|Daily Life: Tzedakah: Charity|
your brother becomes poor and he slips down among you, you must come to
his aid, [even to] a convert and a [non-Jewish] settler, so that he can
live with you."
"When any of your brothers is poor in any of
your cities, in the land which HaShem your God is giving you, do not harden
your heart or shut your hand from your poor brother. You shall open your
hand, and you shall lend him whatever he needs, whatever he is lacking."
The Torah instructs us to give tzedaka (charity) to the poor. Charity is one of the greatest mitzvos (commandments), as we see in Mishlei (Proverbs) 21:3, "Doing tzedaka and justice is preferable to HaShem than a sacrifice". It is through the mitzvah of tzedaka that the Jews shall be redeemed, as it says, "Zion will be redeemed through justice, and those who return to her through tzedaka" (Yeshaya (Isaiah) 1:27).
Tzedaka is a very important and significant Jewish characteristic, as HaShem said, "For I have loved him because he [Avrohom] commands his children and his household after him that they keep the way of HaShem, doing tzedaka and justice... (B'reishis (Genesis) 18:19). Generosity in giving tzedaka demonstrates a basic principle in Judaism, that our money and possessions are not truly ours, but are merely given over to us by HaShem to use as He commands us to.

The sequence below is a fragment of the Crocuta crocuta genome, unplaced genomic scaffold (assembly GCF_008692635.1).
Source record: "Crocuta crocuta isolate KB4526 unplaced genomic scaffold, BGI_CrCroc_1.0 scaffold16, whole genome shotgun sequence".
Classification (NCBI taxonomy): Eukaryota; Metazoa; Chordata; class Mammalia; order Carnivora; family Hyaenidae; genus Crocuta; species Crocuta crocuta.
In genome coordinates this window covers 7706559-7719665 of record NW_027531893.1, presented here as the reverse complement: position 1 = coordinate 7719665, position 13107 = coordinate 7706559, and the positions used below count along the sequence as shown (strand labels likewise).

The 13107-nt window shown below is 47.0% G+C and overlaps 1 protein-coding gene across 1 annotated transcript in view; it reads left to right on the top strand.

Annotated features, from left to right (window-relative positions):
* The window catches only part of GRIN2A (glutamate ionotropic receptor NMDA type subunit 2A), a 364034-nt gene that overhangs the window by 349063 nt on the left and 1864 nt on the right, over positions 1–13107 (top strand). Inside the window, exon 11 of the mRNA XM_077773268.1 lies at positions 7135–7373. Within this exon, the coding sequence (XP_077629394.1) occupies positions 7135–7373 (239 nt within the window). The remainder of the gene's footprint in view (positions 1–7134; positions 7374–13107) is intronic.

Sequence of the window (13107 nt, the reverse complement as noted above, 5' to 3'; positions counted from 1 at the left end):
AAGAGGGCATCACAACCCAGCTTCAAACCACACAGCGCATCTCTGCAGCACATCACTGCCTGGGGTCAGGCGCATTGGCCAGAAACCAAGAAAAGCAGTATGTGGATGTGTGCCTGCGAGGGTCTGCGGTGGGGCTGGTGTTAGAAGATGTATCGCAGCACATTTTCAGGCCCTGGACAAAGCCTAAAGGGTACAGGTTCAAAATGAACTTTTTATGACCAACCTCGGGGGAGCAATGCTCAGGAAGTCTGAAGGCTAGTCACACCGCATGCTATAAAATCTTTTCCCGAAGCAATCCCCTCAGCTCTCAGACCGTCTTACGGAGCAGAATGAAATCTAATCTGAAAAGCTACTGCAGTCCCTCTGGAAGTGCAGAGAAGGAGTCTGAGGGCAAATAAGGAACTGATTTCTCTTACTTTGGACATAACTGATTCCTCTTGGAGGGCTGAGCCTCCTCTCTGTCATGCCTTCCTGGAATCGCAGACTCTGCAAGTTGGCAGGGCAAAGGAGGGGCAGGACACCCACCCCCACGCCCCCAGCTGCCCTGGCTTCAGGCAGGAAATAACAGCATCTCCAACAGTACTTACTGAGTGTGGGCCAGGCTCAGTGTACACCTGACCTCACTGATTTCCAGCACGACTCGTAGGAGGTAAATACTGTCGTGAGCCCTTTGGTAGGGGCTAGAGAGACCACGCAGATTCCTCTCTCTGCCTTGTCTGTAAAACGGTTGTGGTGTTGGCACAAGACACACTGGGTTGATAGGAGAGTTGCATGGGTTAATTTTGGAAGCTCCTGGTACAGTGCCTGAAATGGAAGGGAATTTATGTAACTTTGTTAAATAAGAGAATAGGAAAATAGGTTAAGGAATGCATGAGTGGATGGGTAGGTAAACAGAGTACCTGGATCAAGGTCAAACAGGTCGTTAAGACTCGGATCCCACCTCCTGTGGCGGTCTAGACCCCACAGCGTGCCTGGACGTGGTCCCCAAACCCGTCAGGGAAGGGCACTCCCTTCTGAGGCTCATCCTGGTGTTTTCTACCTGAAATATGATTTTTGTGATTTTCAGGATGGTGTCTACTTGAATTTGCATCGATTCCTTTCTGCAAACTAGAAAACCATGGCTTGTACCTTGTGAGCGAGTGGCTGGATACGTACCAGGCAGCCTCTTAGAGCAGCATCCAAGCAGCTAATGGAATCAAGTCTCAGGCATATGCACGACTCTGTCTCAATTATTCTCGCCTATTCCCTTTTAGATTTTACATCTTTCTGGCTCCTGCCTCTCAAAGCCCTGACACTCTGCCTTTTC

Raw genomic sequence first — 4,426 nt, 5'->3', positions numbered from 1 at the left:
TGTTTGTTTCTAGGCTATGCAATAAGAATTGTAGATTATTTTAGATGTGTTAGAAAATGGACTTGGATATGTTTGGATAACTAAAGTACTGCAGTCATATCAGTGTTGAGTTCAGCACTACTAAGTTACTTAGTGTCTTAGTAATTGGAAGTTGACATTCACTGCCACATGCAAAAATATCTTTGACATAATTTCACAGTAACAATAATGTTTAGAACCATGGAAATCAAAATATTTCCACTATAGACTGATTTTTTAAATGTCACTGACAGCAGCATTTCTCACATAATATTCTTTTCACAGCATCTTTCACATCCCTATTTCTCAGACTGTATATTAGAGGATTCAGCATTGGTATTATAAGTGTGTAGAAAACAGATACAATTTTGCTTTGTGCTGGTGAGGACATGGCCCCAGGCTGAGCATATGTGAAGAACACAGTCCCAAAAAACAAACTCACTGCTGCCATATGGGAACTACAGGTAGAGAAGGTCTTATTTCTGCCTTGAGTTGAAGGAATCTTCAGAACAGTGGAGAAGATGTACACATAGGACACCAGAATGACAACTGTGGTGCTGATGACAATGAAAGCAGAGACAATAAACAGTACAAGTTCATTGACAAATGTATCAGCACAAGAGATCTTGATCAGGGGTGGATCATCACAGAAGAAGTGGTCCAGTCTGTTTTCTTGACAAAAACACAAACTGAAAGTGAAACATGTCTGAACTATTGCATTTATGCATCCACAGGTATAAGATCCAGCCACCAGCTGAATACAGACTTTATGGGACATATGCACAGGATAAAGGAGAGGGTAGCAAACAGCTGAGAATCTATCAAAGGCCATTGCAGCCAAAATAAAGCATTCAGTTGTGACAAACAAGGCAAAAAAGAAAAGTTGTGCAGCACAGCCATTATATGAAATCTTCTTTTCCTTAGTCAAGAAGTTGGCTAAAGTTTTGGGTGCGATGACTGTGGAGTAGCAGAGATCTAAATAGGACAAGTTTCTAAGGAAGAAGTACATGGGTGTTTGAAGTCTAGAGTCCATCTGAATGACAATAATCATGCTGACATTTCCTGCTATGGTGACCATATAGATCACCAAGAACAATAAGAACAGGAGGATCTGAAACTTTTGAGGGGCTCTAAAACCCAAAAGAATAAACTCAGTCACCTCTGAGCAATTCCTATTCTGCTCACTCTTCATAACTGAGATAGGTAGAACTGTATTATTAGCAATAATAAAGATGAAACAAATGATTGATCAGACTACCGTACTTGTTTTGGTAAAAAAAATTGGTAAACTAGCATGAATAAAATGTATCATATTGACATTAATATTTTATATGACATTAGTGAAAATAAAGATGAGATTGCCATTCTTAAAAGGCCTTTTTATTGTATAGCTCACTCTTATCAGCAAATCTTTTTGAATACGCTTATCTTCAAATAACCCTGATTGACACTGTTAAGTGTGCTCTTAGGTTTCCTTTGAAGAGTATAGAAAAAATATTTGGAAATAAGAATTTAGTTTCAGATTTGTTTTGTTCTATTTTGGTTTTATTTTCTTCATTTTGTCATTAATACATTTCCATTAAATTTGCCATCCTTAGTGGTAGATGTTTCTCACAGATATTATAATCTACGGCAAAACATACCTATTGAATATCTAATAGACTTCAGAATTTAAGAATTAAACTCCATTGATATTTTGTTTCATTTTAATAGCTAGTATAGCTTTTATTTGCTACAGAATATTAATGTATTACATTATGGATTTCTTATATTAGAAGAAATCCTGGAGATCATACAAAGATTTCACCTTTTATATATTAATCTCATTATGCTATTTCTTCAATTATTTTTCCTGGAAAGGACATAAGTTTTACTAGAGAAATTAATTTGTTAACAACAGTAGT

Every person is required to give tzedaka according to his ability. Even a poor person who is himself supported by tzedaka, must give tzedaka. A person who can only give a little should not hesitate to give, because a little from him is like a great deal from a wealthier person. However, a person who is unable provide for his own needs is not required to give since his own needs take precedence.
A person should give ten percent of his earnings to tzedaka. It is an even greater fulfillment of the mitzvah to give twenty percent. However, one should not exceed that amount lest one impoverish himself and thus have to take tzedaka himself.
If one gives tzedaka to a poor person with a sour and unpleasant face, then he loses any merit from it, even if he gives "a thousand golden coins." Tzedaka must be given in a pleasant and compassionate manner. It is forbidden to turn a poor person away completely empty-handed, as it says, "Let not the oppressed turn back in shame…" (Tehillim (Psalms) 74:21) but you should give something, even if it is only a small amount. If you have nothing to give you should appease the poor person with words. It is forbidden to scold or yell at a poor person.
It is proper to try to give charity in a secretive way, that the recipient should not know who he is receiving tzedaka from. It is even better if the giver does not know who the recipient is. One should certainly not try to glorify himself through giving charity. However, it is permitted to donate something to charity and have your name inscribed as a memorial.
It is particularly important to support poor Torah scholars in a respectable manner. If he refuses to accept tzedaka, then one should help him in less direct ways, such as selling him things for cheaper or helping him make a living.
A person should do his best to avoid having to take tzedaka. This even means if he has to lower his lifestyle or take a lowly job. Someone who needs to take tzedaka but instead lives at a greatly reduced level is blessed. However, if this involves risk to his life, such as if he is old or sick, then this is forbidden and he is required to accept tzedaka.